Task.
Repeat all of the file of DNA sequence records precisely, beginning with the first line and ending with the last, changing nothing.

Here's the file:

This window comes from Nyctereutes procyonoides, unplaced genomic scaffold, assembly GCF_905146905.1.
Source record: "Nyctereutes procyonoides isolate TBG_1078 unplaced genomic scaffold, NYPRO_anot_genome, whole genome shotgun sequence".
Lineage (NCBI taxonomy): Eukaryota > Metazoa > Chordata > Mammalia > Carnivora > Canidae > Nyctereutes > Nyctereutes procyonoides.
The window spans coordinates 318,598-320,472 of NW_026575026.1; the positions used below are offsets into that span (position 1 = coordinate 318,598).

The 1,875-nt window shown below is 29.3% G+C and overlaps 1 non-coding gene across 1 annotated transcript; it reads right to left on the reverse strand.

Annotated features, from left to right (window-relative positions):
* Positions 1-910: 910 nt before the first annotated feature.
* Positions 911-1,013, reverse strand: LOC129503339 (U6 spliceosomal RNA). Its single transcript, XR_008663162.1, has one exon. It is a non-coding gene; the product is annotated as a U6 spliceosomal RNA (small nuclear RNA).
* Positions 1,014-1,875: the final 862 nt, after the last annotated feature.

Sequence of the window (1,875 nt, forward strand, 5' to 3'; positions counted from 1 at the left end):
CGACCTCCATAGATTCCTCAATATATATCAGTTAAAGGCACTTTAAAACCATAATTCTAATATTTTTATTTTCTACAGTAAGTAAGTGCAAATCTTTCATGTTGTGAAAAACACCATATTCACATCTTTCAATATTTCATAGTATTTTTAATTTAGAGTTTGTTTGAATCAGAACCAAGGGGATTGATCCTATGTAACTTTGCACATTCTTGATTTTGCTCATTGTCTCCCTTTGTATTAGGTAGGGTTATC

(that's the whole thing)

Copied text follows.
This window comes from Nyctereutes procyonoides, unplaced genomic scaffold, assembly GCF_905146905.1.
Source record: "Nyctereutes procyonoides isolate TBG_1078 unplaced genomic scaffold, NYPRO_anot_genome, whole genome shotgun sequence".
Lineage (NCBI taxonomy): Eukaryota > Metazoa > Chordata > Mammalia > Carnivora > Canidae > Nyctereutes > Nyctereutes procyonoides.
The window spans coordinates 318,598-320,472 of NW_026575026.1; the positions used below are offsets into that span (position 1 = coordinate 318,598).

The 1,875-nt window shown below is 29.3% G+C and overlaps 1 non-coding gene across 1 annotated transcript; it reads right to left on the reverse strand.

Annotated features, from left to right (window-relative positions):
* Positions 1-910: 910 nt before the first annotated feature.
* Positions 911-1,013, reverse strand: LOC129503339 (U6 spliceosomal RNA). Its single transcript, XR_008663162.1, has one exon. It is a non-coding gene; the product is annotated as a U6 spliceosomal RNA (small nuclear RNA).
* Positions 1,014-1,875: the final 862 nt, after the last annotated feature.

Sequence of the window (1,875 nt, forward strand, 5' to 3'; positions counted from 1 at the left end):
CGACCTCCATAGATTCCTCAATATATATCAGTTAAAGGCACTTTAAAACCATAATTCTAATATTTTTATTTTCTACAGTAAGTAAGTGCAAATCTTTCATGTTGTGAAAAACACCATATTCACATCTTTCAATATTTCATAGTATTTTTAATTTAGAGTTTGTTTGAATCAGAACCAAGGGGATTGATCCTATGTAACTTTGCACATTCTTGATTTTGCTCATTGTCTCCCTTTGTATTAGGTAGGGTTATC